When preparing your end of life plans, one of the most common documents people create is a will. This document provides a legal record of what you want to happen with your assets after your death. If you do not have a will, a court will decide what happens and follow state law as to inheritances. A will gives you more control and lets you divide your assets in any way you want. 

Upon your death, the court will review your will. It must determine that it is legally valid. Michigan.gov explains there are three types of legal wills in the state. You should understand each of them so that you can ensure the will you create will meet the requirements. If the court finds you will invalid, it will then take over distributing your estate. 

Statutory will 

A statutory will is a form you fill out that has very specific information. This is very easy to create, and since the form includes information, it can help to ensure that you do not forget anything important. However, it does have limitations. Since it is a form with premade entries, it may not include certain things that you need, such as tax planning or providing for multiple heirs.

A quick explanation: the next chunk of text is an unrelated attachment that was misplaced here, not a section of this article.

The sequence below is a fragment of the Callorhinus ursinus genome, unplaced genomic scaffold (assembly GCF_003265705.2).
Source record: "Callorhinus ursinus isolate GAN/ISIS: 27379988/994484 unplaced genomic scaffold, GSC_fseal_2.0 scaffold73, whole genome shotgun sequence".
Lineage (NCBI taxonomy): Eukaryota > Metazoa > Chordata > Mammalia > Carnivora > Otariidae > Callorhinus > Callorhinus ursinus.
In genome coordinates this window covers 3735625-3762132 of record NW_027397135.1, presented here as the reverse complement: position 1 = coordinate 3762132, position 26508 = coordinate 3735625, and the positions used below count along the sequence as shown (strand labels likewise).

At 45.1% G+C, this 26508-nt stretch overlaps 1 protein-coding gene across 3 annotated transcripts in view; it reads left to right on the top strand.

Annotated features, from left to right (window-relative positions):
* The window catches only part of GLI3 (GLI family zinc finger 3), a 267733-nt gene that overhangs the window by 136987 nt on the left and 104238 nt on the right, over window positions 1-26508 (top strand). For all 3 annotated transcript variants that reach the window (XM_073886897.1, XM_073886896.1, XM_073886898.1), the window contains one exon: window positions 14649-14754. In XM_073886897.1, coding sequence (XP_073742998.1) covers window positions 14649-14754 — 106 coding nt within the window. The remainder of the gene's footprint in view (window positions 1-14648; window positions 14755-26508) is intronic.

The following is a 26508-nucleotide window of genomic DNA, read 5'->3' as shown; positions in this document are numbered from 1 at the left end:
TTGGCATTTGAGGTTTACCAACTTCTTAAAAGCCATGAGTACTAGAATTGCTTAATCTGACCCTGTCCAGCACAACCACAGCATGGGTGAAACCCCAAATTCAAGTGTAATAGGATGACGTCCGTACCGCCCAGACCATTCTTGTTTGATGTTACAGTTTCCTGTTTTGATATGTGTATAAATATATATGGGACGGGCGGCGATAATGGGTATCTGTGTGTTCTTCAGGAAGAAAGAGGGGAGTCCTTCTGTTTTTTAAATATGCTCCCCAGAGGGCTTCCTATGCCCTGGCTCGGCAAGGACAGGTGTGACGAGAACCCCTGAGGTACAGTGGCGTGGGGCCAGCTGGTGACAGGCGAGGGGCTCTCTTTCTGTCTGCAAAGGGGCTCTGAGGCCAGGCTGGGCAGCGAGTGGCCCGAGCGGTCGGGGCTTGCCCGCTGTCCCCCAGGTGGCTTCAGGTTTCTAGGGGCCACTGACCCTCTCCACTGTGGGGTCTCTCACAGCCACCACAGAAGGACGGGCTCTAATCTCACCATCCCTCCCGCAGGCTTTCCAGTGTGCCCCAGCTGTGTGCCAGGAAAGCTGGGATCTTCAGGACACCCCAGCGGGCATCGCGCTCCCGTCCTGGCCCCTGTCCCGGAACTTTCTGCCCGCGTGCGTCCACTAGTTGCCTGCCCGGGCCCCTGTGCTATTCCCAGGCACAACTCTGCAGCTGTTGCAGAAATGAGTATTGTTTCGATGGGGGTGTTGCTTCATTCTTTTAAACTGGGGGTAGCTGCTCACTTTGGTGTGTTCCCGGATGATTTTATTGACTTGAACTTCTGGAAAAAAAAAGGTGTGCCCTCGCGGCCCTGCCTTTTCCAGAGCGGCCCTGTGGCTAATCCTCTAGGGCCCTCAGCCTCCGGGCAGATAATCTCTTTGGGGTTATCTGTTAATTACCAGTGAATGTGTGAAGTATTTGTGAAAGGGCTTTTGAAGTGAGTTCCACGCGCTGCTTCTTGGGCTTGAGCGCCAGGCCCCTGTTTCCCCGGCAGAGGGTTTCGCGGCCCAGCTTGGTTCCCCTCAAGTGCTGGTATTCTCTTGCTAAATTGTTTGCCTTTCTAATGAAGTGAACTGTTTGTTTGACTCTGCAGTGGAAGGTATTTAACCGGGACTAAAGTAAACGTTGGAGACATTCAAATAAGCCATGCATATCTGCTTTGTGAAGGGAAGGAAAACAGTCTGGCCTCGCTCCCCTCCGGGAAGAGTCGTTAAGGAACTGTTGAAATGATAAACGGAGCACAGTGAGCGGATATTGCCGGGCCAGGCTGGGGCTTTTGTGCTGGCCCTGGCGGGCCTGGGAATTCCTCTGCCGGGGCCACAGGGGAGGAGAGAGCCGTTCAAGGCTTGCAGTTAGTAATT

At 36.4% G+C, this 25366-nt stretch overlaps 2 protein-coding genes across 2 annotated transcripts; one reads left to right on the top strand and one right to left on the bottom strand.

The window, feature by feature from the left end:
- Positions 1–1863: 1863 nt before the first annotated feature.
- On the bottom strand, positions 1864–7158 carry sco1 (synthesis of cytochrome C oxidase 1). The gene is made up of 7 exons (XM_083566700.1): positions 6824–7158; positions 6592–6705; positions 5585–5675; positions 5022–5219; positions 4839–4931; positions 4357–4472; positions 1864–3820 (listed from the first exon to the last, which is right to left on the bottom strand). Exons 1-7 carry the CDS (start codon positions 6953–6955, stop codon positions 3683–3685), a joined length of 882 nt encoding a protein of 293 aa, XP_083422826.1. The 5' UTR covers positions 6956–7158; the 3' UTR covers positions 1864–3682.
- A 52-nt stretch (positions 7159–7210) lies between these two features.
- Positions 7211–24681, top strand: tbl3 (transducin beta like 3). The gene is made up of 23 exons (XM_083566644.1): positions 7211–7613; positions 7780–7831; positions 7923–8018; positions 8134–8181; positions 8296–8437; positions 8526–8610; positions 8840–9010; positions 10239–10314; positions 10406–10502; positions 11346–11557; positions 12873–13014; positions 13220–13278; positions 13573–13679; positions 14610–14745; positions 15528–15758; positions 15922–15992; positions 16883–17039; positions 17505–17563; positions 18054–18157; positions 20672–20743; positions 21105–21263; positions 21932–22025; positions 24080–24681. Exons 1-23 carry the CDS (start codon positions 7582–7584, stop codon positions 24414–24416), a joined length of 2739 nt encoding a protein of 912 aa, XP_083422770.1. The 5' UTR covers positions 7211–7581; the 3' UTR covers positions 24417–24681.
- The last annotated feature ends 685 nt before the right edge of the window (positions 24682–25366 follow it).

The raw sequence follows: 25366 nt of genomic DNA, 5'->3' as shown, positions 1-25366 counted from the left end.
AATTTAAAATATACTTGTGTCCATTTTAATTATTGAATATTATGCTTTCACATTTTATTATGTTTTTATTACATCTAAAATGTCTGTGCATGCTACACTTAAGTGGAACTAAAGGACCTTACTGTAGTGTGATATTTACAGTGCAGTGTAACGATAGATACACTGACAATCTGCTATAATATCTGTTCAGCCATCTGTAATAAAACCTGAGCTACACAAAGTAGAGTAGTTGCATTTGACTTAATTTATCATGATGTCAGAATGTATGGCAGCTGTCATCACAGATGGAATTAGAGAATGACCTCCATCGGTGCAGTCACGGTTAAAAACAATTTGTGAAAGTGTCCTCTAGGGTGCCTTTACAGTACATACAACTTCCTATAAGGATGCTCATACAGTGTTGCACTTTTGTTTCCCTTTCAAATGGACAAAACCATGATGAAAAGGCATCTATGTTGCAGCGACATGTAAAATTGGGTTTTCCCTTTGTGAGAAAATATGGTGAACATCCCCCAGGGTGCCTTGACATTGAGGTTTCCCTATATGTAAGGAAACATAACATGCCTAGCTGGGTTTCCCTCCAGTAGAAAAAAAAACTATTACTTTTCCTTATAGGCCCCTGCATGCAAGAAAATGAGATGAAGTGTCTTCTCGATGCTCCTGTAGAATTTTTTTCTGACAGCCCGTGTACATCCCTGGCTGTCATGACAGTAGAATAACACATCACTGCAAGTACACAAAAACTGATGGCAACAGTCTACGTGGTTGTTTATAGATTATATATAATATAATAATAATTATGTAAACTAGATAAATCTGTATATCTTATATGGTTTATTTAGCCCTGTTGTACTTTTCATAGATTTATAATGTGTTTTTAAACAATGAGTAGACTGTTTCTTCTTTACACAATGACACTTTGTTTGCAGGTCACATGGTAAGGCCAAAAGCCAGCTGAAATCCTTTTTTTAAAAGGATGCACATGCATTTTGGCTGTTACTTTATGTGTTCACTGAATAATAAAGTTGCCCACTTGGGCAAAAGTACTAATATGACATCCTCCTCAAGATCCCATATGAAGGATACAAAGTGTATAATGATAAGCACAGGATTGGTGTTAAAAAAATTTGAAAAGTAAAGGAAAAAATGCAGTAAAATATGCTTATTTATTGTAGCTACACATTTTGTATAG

Handwritten will 

As the name suggests, a handwritten will is one that you create on your own in your handwriting. You will include any information you feel is relevant. You can write whatever you want in this type of will. You will need to sign and date it at the end of the document. 

Formal will 

You may work with a professional to create a formal will. This is typically done on a computer and printed out. You may get guidance from whoever is helping you on what to include in the will. However, you have a lot of freedom in what you want to put in it. This will must have two witness signatures in addition to yours at the end of the document.